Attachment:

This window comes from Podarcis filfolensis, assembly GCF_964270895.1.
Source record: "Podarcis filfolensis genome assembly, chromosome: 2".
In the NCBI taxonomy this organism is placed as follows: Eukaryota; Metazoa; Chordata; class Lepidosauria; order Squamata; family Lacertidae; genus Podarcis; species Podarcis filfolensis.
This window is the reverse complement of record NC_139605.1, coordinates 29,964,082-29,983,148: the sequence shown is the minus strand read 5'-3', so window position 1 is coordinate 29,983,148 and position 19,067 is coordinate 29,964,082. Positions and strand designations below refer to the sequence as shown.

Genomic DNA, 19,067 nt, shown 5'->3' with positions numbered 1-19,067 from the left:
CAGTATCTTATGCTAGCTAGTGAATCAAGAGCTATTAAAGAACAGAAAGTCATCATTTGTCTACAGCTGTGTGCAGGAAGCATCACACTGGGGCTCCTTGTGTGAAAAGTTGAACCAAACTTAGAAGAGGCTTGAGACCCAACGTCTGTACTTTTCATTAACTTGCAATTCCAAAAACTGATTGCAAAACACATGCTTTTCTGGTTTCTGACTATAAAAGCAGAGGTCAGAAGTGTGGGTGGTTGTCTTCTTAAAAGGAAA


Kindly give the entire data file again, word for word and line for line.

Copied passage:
This window comes from Podarcis filfolensis, assembly GCF_964270895.1.
Source record: "Podarcis filfolensis genome assembly, chromosome: 2".
In the NCBI taxonomy this organism is placed as follows: Eukaryota; Metazoa; Chordata; class Lepidosauria; order Squamata; family Lacertidae; genus Podarcis; species Podarcis filfolensis.
This window is the reverse complement of record NC_139605.1, coordinates 29,964,082-29,983,148: the sequence shown is the minus strand read 5'-3', so window position 1 is coordinate 29,983,148 and position 19,067 is coordinate 29,964,082. Positions and strand designations below refer to the sequence as shown.

Genomic DNA, 19,067 nt, shown 5'->3' with positions numbered 1-19,067 from the left:
CAGTATCTTATGCTAGCTAGTGAATCAAGAGCTATTAAAGAACAGAAAGTCATCATTTGTCTACAGCTGTGTGCAGGAAGCATCACACTGGGGCTCCTTGTGTGAAAAGTTGAACCAAACTTAGAAGAGGCTTGAGACCCAACGTCTGTACTTTTCATTAACTTGCAATTCCAAAAACTGATTGCAAAACACATGCTTTTCTGGTTTCTGACTATAAAAGCAGAGGTCAGAAGTGTGGGTGGTTGTCTTCTTAAAAGGAAA